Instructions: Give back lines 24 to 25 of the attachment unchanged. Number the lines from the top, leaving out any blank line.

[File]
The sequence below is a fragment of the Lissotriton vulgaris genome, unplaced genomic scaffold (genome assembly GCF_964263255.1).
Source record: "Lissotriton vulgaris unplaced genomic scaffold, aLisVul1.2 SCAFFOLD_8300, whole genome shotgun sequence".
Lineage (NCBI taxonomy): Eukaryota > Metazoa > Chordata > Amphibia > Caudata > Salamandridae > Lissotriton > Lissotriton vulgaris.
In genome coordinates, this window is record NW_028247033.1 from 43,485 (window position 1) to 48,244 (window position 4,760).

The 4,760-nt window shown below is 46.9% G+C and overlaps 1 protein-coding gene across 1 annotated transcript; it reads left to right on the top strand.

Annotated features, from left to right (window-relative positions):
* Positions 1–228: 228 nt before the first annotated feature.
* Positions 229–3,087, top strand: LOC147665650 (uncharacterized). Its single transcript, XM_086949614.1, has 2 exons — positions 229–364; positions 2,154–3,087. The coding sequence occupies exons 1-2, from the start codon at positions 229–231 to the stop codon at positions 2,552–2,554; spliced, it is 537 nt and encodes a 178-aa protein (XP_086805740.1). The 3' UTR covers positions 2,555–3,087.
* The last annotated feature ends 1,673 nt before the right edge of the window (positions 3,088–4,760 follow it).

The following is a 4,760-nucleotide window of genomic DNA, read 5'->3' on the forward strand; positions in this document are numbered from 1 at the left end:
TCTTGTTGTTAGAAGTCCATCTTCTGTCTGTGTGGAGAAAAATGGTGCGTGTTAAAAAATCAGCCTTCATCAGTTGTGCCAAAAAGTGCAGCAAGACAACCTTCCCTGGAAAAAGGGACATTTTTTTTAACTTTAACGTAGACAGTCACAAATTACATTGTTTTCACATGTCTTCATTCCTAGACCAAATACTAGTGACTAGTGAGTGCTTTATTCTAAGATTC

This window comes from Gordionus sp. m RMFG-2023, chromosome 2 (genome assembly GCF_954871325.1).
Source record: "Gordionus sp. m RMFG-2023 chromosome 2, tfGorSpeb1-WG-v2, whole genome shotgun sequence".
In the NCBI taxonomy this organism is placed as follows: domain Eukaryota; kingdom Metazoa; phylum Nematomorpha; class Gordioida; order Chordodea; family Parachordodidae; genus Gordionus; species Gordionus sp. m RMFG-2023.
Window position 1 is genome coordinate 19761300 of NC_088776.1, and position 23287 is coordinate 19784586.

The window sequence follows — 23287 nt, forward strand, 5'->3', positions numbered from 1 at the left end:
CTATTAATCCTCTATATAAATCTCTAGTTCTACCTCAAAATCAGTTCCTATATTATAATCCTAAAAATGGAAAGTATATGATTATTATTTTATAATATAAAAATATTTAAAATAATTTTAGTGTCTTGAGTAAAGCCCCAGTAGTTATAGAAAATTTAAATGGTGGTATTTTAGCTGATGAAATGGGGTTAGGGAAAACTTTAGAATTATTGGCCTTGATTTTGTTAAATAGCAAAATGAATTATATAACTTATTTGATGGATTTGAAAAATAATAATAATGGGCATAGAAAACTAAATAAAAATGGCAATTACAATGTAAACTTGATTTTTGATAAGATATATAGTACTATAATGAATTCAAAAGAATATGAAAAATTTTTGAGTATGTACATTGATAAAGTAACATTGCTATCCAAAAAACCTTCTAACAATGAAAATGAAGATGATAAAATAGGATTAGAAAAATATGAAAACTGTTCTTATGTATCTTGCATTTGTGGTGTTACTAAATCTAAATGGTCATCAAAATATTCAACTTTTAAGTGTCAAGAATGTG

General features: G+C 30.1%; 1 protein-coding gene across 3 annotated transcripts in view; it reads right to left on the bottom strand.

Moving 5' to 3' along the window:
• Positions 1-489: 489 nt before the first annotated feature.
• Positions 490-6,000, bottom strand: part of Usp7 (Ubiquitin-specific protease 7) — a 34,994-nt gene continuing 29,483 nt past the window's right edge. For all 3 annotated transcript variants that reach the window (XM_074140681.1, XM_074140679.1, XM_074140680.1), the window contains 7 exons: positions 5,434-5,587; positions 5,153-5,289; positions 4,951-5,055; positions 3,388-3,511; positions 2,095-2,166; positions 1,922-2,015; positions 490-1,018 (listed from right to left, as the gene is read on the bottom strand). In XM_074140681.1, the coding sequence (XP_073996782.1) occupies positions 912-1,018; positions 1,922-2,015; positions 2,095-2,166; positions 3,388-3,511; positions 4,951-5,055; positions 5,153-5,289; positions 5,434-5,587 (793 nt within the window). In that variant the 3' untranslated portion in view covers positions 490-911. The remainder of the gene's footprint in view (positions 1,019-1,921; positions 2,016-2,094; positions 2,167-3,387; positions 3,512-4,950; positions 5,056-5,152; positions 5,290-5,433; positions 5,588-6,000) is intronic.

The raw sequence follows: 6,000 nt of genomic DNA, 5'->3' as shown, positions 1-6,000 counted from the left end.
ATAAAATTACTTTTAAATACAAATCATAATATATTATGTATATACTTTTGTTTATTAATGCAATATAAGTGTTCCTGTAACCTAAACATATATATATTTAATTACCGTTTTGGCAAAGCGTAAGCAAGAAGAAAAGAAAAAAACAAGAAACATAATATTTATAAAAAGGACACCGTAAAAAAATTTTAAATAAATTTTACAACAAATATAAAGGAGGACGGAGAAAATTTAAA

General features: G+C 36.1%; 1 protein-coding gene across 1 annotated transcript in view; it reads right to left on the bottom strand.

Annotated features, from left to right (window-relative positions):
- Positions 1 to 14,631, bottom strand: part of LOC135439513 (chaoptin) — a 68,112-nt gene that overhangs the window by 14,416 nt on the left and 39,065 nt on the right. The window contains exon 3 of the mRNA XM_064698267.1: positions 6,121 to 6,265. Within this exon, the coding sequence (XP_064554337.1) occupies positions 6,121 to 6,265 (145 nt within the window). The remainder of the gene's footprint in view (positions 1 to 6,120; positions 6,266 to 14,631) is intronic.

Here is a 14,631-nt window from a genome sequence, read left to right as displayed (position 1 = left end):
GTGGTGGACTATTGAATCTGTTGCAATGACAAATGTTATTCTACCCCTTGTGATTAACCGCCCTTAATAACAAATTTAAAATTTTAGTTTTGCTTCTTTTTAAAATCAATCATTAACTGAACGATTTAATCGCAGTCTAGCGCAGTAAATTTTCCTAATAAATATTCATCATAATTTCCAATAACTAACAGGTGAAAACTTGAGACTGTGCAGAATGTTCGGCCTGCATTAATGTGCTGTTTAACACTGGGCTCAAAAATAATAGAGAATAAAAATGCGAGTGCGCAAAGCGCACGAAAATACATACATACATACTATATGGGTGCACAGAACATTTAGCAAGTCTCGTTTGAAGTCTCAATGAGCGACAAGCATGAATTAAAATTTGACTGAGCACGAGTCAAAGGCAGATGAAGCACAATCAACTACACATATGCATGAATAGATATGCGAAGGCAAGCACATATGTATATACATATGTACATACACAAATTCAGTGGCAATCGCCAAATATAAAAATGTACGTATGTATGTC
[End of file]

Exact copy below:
General features: G+C 36.1%; 1 protein-coding gene across 1 annotated transcript in view; it reads right to left on the bottom strand.

Annotated features, from left to right (window-relative positions):